A return to the draft might be a way of tempering America’s militarism, since a draft randomly cuts across a wide swath of the population. The present volunteer system places only clusters of social networks in harm’s way, and there’s little probability that anyone outside those clusters will see casualties among friends/family or be at risk themselves — other than by choice.
Were the draft reinstated, many more Americans would be at the mercy of political hacks in Washington. Only then might people react and vote accordingly. A draft may return sooner than later. The fact that there is congressional bipartisan support to inject 20,000 to 50,000 additional troops into Iraq should trigger deja vu alarm bells in many people of my generation, as the buzz word during the Vietnam War was “escalation.” It was, and is, a one way open end ride.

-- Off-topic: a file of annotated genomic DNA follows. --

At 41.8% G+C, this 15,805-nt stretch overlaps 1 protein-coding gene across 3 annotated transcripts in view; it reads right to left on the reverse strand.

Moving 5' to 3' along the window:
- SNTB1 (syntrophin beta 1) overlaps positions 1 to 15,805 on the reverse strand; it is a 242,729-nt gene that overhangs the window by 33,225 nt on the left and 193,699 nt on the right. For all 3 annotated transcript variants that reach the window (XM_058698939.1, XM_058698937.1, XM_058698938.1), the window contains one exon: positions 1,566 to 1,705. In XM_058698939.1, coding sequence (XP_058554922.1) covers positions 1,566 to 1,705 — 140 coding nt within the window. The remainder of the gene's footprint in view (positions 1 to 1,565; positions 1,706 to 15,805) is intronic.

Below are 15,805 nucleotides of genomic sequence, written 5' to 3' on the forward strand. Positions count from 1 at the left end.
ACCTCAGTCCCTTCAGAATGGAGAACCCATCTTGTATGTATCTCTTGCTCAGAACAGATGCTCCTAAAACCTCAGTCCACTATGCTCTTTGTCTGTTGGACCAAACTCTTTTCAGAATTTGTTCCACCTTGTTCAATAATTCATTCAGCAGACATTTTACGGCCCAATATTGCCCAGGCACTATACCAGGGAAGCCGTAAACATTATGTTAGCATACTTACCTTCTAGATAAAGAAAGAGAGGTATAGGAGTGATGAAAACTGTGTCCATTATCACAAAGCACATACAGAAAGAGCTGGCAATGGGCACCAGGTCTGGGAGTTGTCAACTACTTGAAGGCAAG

But perhaps conscription now would have a positive effect. A draft would hasten the end of the disaster in Iraq, not because of impending “victory” but because of the grassroots-inspired pullout that would result. A draft would in effect serve as a “peacekeeping operation,” placing a check on politicians by healing the disconnect between military policy and the consequences, which, at present, only the volunteer military bears while shielding apathetic Americans from the fallout.
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